His former roommate at McMaster, Matt Vukovic, stated Mr. Gueorguiev’s choice to go away the college was motivated partially by his receiving a sponsorship and stipend in 2015 from the biking firm Blackburn.

With the onset of the pandemic, Mr. Gueorguiev discovered himself caught in Canada, unable to cross borders as a result of of journey restrictions. His movies grew shorter, and he ceased showing onscreen as an enthusiastic narrator of his personal experiences. Abiding by social distancing steering, he averted his recurring brief stays at the properties of new associates he had met on the street. In his on-line journal, he described biking in the chilly for days on finish and spending nights with out indoor heating.

“I had big expectations for the Farewell Canyon,” he wrote a couple of scenic space in British Columbia just a few days earlier than he died, “but it was very empty, gloomy and void of all traffic.”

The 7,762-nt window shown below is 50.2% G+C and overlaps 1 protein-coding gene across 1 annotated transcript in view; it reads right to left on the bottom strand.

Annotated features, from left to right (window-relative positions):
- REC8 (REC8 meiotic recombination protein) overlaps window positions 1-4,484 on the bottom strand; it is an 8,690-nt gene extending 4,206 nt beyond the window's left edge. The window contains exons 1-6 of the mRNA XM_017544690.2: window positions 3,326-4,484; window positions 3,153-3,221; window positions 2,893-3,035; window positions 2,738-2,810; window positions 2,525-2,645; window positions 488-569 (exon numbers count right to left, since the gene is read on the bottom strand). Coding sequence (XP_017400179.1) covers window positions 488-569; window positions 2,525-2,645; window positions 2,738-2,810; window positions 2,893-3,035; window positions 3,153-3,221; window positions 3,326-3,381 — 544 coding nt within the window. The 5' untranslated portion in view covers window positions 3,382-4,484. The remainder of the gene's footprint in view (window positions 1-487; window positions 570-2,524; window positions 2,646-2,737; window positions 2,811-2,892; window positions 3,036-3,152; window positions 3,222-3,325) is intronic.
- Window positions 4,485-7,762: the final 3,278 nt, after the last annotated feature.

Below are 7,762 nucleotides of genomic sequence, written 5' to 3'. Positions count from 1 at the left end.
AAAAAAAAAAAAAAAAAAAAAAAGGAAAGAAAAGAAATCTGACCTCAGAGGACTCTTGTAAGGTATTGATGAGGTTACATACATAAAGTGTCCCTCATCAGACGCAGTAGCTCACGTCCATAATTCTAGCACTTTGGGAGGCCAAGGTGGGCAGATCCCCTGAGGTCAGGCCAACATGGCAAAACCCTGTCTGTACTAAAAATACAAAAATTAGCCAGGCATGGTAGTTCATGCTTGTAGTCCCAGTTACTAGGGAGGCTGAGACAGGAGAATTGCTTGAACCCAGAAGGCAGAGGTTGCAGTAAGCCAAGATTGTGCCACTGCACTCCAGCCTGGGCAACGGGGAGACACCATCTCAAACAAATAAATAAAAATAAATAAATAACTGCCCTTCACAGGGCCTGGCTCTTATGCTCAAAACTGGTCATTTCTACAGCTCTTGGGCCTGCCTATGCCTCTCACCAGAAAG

Mr. Gueorguiev had in current months mentioned feeling stress about being unable to supply thrilling new movies for his patrons, Mr. Bardeen stated. He was additionally affected by insomnia. “I think I can get some sleep when I’m dead,” he wrote in a suicide word, in keeping with Mr. Bardeen.

Mr. Stiller stated he knew from his personal expertise touring by means of tough terrain how a lot Mr. Gueorguiev had disregarded of his cheerful movies — nights so chilly, he couldn’t sleep, and garments soaked from pushing his bike by means of snow.

“That’s why he got such a big following,” Mr. Stiller stated. “He seldom, if ever, portrayed the dangerous situations he put himself in.”

Sheelagh McNeill contributed analysis.

If you’re having ideas of suicide, name the National Suicide Prevention Lifeline at 1-800-273-8255 (TALK). You can discover a checklist of extra assets at